The Difference Between a Coin and a Token

by | Sep 28, 2020 | Industry | 0 comments

Cryptocurrency newcomers often get confused about the difference between a coin and a token. These two words are commonly used when talking about cryptocurrencies, and many people either mix them up or refer to them as the same. However, they have different meanings and uses. This article will unearth the difference between coins and tokens and their applications.

What is a coin?

A coin is an encrypted digital currency designed to be used as a form of payment. It is a unit of value that operates on its own blockchain network, independently, or on another platform. A coin can be used to store value and pay for goods and services online, just like how fiat money is used.

Bitcoin (BTC) is the first and most popular coin globally, but it is not the only coin available. Currently, there are more than 1500 coins in the market. Most of them are called altcoins, an abbreviation for alternative coins, simply because they act as alternatives to bitcoin.

Most altcoins were forked from bitcoin and were developed using bitcoin’s open-source protocol. They include Litecoin (LTC), Bitcoin Cash (BCH), and Namecoin (NMC). However, other altcoins are not bitcoin forks, such as Ethereum (ETH), Ripple (XRP), and Cardano (ADA).

Use cases of coins

Ethereum: It is a platform that was used to launch almost 90% of the 2017 ICOs (Initial Coin Offerings). Its native coin, Ether (ETH), is used to fuel all transactions carried out on the network and pay miners who validate the Ethereum transactions.

Ripple: It is used for real-time settlement, remittance, and currency exchange using the decentralized native currency known as XRP.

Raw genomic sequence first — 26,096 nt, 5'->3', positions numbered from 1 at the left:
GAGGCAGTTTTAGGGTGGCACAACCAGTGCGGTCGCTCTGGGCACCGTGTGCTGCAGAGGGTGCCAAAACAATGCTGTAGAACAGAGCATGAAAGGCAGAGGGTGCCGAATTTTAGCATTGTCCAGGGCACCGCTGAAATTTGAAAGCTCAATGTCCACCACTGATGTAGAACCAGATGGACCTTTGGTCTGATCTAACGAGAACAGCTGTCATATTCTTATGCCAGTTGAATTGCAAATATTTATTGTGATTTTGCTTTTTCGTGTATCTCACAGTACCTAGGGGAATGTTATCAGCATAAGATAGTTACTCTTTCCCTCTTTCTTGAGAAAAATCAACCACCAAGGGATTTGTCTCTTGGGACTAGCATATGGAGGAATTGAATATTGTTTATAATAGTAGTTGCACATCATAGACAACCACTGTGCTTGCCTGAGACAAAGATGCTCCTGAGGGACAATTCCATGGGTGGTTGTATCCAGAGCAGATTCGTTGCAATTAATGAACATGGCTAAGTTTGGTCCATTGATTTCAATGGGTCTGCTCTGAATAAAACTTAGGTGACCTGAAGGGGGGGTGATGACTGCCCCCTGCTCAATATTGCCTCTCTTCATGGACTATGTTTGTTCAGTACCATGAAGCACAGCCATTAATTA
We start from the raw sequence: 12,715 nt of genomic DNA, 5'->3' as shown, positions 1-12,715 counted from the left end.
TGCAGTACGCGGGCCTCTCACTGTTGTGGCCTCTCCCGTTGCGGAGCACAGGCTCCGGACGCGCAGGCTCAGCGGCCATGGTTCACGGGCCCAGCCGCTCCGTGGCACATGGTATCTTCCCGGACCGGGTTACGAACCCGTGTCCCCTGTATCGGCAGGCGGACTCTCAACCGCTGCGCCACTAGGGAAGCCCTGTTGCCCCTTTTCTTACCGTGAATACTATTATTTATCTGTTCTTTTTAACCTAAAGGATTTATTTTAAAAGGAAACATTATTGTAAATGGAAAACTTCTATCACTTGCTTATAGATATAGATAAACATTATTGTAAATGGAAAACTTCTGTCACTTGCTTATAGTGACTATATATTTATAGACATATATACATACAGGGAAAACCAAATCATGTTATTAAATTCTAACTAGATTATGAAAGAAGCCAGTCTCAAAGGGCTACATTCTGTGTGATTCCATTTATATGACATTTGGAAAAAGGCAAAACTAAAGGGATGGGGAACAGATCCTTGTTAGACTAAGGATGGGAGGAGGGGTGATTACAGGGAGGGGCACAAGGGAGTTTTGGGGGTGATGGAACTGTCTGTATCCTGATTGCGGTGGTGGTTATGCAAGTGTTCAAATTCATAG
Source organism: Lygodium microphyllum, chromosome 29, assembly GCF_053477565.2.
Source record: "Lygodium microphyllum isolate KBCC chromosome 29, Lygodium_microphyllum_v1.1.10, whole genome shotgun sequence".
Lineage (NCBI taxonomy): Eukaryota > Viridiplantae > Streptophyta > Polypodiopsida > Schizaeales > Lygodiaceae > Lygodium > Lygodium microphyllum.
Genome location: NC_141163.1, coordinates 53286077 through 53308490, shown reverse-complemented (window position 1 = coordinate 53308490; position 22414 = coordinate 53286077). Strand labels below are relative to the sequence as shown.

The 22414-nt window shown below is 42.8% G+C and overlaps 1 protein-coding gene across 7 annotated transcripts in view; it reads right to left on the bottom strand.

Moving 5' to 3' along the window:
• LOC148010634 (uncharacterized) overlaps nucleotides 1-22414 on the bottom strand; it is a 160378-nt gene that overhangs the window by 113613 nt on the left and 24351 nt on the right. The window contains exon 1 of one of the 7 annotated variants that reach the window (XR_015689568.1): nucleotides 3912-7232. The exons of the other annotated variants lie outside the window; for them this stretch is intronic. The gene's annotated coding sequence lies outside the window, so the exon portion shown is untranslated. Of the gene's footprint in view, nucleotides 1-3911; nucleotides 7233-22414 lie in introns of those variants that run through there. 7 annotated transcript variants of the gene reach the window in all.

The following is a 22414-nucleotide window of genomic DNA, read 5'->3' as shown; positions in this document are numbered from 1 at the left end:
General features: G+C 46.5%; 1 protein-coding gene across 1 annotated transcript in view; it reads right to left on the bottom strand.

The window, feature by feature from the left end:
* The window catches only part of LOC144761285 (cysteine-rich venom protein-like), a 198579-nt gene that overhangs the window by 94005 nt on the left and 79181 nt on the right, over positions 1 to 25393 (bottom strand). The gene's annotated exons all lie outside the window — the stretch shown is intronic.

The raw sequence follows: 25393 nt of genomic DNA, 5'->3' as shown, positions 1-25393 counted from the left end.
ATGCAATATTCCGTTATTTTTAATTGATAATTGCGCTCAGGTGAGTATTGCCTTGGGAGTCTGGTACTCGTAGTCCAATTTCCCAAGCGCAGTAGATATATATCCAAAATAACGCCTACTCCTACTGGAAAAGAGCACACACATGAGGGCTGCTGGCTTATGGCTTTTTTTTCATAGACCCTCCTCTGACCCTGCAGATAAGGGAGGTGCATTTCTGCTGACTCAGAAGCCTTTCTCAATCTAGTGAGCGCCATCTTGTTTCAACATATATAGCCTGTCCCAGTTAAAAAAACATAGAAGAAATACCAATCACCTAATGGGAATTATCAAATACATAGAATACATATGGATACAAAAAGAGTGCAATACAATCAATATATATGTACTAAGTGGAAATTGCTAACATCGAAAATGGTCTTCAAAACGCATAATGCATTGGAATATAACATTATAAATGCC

NEO: commonly known as the “Ethereum” of China. It has several tokens built on it. NEO holders receive GAS as dividends, which is also regarded as payment when transactions are carried on the network.

What is a token?

Tokens are digital representations of real-world assets, like real estate, commodities, bonds, private equity, a piece of art, voting rights, and many more. Instead of running on their own blockchains, tokens are hosted on other platforms, like the Ethereum blockchain.

Although tokens act as mediums of exchange, they provide functionality above and beyond that of coins. Tokens give their holders the ability to participate in some activity. For instance, if you want to wager on the outcome of a future happening via decentralized prediction Augur, you have to use REP, the Augur platform’s native currency. Tokens also provide value to investors, for example, via buybacks.

Tokens are created and issued to investors through Initial Coin Offerings (ICOs) and Security Token Offerings (STOs). Examples of popular tokens include EOS (EOS), Tron (TRX), and Omiisego (OMG).

Use cases of tokens

There are three classes of tokens with distinct uses cases:

1. Utility tokens

Access tokens: They are used to make API requests on behalf of users. Such tokens represent the authorization of a specific application to access certain parts of a user’s data.

Work tokens: They depend on the service provider staking the native token of the network to earn the right to perform work. Increased use of the network leads to an increase in the value of the token.

Governance tokens: They enable holders to vote on changes in the blockchain that they support. Generally, the number of tokens a user holds is equivalent to the number of votes/influence they have.

2. Non-fungible tokens

Utility tokens are typically fungible, implying that one ZRX token is the same as another. Nevertheless, there are also non-fungible tokens (NFTs), which can be endowed with several attributes. Enabling tokens to bear several features offers a myriad of possibilities, such as the buying of items in video games, ticketing, and transportation.

3. Security tokens

Security tokens function like securities and mostly include projects where dividends or equity are given to token holders. STOs can be broken down into ETOs (Equity Token Offerings) and DTOs (Debt Token Offerings). Both facilitate the tokenization of almost any element of the traditional financial system.

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